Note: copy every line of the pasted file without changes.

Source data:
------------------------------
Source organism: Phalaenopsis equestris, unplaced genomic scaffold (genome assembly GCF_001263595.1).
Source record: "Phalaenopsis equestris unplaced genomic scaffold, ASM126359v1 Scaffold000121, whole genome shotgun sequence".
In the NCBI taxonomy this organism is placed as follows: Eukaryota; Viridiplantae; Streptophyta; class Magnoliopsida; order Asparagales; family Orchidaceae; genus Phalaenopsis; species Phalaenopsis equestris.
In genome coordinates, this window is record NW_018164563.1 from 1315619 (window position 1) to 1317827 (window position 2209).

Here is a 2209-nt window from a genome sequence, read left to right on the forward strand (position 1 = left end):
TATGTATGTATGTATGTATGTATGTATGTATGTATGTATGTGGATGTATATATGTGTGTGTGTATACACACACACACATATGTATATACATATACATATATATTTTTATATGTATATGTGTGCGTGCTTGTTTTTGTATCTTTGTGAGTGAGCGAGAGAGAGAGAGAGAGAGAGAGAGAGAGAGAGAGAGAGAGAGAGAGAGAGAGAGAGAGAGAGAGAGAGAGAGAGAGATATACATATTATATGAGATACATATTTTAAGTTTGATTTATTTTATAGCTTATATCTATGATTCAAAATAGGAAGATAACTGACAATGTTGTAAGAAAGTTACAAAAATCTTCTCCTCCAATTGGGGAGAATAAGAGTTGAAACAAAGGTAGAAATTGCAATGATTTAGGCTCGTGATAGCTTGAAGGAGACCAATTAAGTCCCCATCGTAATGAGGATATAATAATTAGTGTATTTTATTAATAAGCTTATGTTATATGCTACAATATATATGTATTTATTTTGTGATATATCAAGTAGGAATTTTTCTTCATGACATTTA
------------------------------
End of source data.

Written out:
Source organism: Phalaenopsis equestris, unplaced genomic scaffold (genome assembly GCF_001263595.1).
Source record: "Phalaenopsis equestris unplaced genomic scaffold, ASM126359v1 Scaffold000121, whole genome shotgun sequence".
In the NCBI taxonomy this organism is placed as follows: Eukaryota; Viridiplantae; Streptophyta; class Magnoliopsida; order Asparagales; family Orchidaceae; genus Phalaenopsis; species Phalaenopsis equestris.
In genome coordinates, this window is record NW_018164563.1 from 1315619 (window position 1) to 1317827 (window position 2209).

Here is a 2209-nt window from a genome sequence, read left to right on the forward strand (position 1 = left end):
TATGTATGTATGTATGTATGTATGTATGTATGTATGTATGTGGATGTATATATGTGTGTGTGTATACACACACACACATATGTATATACATATACATATATATTTTTATATGTATATGTGTGCGTGCTTGTTTTTGTATCTTTGTGAGTGAGCGAGAGAGAGAGAGAGAGAGAGAGAGAGAGAGAGAGAGAGAGAGAGAGAGAGAGAGAGAGAGAGAGAGAGAGAGAGAGATATACATATTATATGAGATACATATTTTAAGTTTGATTTATTTTATAGCTTATATCTATGATTCAAAATAGGAAGATAACTGACAATGTTGTAAGAAAGTTACAAAAATCTTCTCCTCCAATTGGGGAGAATAAGAGTTGAAACAAAGGTAGAAATTGCAATGATTTAGGCTCGTGATAGCTTGAAGGAGACCAATTAAGTCCCCATCGTAATGAGGATATAATAATTAGTGTATTTTATTAATAAGCTTATGTTATATGCTACAATATATATGTATTTATTTTGTGATATATCAAGTAGGAATTTTTCTTCATGACATTTA